1 year ago

HLF Review 2016

Welcome Revisiting the

Welcome Revisiting the HLF Vinton Cerf ACM A.M. Turing Award 2004; Past President of the Association for Computing Machinery (ACM) The fourth annual Heidelberg Laureate Forum (HLF) highlighted for me how very important it has been for ACM Turing laureates to participate in the program. Each year 200 math and computer science young researchers participate in the program, 100 each, roughly. Speeches by laureates are mixed with postdoc workshops and plenary open sessions. There is ample opportunity for interaction among students and laureates and between students. This year, Brian Schmidt gave the Lindau Lecture (from the annual Lindau Nobel Laureate Meetings). Brian Schmidt discovered that the universe is not only expanding, the expansion is accelerating. It would be hard to imagine a more profound discovery. In the very long term, it appears that the universe will expand to the point that only a certain amount of local gravity will hold a galaxy or small group of galaxies together. The rest will accelerate away and the universe will end in a cold whimper. Fortunately, there was plenty of attraction and stimulating conversation at this year’s HLF. More than ever we are seeing how mathematics and computer science are interacting, especially with the arrival of neural networks and quantum computers that have capabilities quite different from the conventional Von Neumann designs that have dominated computing for over seven decades. Fundamental questions about what is computable, illuminated by Gödel, are getting attention in the light of these new computing engines. Leslie Lamport delivered another extraordinary lecture reinforcing the value of thinking mathematically while considering the process of programming. The value of abstraction to aid in reasoning about expected program function 10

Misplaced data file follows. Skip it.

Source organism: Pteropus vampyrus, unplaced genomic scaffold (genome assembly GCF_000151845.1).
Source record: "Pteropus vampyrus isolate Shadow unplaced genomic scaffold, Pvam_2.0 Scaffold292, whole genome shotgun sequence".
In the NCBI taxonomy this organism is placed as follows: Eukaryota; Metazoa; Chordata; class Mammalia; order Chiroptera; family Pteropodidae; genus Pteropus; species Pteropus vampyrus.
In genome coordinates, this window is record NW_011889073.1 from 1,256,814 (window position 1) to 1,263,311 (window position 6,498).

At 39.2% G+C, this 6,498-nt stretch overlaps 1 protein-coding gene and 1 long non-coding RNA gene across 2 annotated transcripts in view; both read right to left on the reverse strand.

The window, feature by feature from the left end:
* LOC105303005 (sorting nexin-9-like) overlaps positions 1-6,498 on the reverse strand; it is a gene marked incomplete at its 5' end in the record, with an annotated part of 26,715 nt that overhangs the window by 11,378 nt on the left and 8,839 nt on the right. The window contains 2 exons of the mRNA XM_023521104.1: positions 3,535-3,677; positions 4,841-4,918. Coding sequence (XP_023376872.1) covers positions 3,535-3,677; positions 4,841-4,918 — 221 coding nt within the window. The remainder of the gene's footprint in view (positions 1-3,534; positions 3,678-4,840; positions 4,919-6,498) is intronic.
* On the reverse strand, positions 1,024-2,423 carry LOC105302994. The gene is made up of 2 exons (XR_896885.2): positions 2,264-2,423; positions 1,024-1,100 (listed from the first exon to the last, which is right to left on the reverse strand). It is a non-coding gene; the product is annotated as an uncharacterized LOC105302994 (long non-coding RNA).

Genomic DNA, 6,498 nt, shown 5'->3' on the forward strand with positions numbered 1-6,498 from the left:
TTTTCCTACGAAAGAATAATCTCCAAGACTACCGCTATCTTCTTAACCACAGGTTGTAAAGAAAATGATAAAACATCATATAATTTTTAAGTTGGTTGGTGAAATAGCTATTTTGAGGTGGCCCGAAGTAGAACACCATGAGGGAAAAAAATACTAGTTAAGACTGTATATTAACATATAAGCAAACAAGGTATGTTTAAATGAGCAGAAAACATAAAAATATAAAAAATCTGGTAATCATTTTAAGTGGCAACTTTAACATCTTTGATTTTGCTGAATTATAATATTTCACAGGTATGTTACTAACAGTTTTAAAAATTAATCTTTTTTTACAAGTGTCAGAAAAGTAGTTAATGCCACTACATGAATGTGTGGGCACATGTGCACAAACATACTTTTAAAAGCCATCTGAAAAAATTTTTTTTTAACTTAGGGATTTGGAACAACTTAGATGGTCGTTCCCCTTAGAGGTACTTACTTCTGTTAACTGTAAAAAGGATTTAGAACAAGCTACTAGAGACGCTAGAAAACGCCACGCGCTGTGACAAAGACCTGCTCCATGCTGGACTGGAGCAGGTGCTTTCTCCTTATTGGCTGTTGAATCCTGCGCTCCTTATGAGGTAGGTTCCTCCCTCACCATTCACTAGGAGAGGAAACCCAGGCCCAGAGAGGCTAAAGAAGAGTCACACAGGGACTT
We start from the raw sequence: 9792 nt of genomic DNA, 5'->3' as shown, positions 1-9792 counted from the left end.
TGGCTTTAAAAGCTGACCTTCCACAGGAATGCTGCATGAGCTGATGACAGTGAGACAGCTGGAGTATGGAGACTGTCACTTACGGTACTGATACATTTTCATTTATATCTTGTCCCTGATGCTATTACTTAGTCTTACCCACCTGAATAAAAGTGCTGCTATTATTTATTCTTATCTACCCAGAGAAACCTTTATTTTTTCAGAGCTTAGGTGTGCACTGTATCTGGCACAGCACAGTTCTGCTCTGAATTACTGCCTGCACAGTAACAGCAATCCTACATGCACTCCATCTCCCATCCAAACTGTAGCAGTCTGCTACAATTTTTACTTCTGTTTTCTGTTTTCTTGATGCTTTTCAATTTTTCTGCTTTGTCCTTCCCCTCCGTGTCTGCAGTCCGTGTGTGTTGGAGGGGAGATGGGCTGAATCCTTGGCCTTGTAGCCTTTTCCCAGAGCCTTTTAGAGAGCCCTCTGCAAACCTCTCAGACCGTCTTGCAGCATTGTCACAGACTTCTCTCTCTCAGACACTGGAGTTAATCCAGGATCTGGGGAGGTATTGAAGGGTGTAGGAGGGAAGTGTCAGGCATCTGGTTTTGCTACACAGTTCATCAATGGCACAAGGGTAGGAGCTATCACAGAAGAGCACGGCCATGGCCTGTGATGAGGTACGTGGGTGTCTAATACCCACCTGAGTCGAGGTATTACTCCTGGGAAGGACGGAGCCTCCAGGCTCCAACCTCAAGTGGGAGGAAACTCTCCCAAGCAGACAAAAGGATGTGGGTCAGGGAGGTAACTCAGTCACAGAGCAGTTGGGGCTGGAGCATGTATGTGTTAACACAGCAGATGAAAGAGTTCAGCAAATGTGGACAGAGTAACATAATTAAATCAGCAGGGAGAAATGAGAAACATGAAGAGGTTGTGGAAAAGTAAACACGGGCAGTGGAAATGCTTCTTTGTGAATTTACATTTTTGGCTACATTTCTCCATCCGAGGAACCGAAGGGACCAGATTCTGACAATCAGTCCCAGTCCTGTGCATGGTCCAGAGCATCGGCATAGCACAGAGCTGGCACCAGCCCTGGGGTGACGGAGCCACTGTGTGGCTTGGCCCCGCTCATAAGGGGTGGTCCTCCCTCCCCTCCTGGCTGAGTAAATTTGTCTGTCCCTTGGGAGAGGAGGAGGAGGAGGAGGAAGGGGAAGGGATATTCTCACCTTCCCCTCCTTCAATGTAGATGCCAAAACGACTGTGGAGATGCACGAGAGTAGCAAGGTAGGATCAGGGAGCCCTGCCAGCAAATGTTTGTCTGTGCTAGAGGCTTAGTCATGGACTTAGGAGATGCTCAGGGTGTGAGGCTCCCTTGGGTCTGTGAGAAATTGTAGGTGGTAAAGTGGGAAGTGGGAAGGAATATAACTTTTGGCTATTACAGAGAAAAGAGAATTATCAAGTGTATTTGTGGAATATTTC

Welcome resonated very strongly with me and, I think, with others in attendance. As always, the mathematics and computer science students were full of energy, ideas, and eagerness to interact with each other and with the laureates present. The organizers worked hard to maximize student opportunities to meet with laureates including a number of workshops where some in-depth discussion could be supported. Some of the laureates voiced a strong recommendation that every effort should be made to allow rich interaction between students of the two disciplines. Looking at the available laureate attendee lists, I can’t help but imagine that the future events would benefit from a cohort of additional younger laureates so I look forward to the ACM Prize in Computing awardees being invited to attend the annual event. I am continually struck by the increasingly important role of computing in discovery science. Simulations of physical phenomena are revealing new insights into the nature of our universe. One of the dramatic examples I have seen shows an evolving universe from the Big Bang that takes into account dark matter and dark energy and produces a simulated universe with many of the large scale structures we actually see in the observable universe. We see huge reticular structures emerging that are largely the product of masses of dark matter that organize ordinary matter into a lacework of stars and gas. That these predictions can be tested through observation reinforces the importance of computing in our exploration of the natural world. We are reaching an exciting period in scientific discovery in which computation is as important as laboratory experiment and observation. We can invent our own universes and test them for compatibility with the real one we can measure. Indeed, we may find that our predictions could draw our attention to phenomena we might never have looked for, were it not for the revelation of computation. 11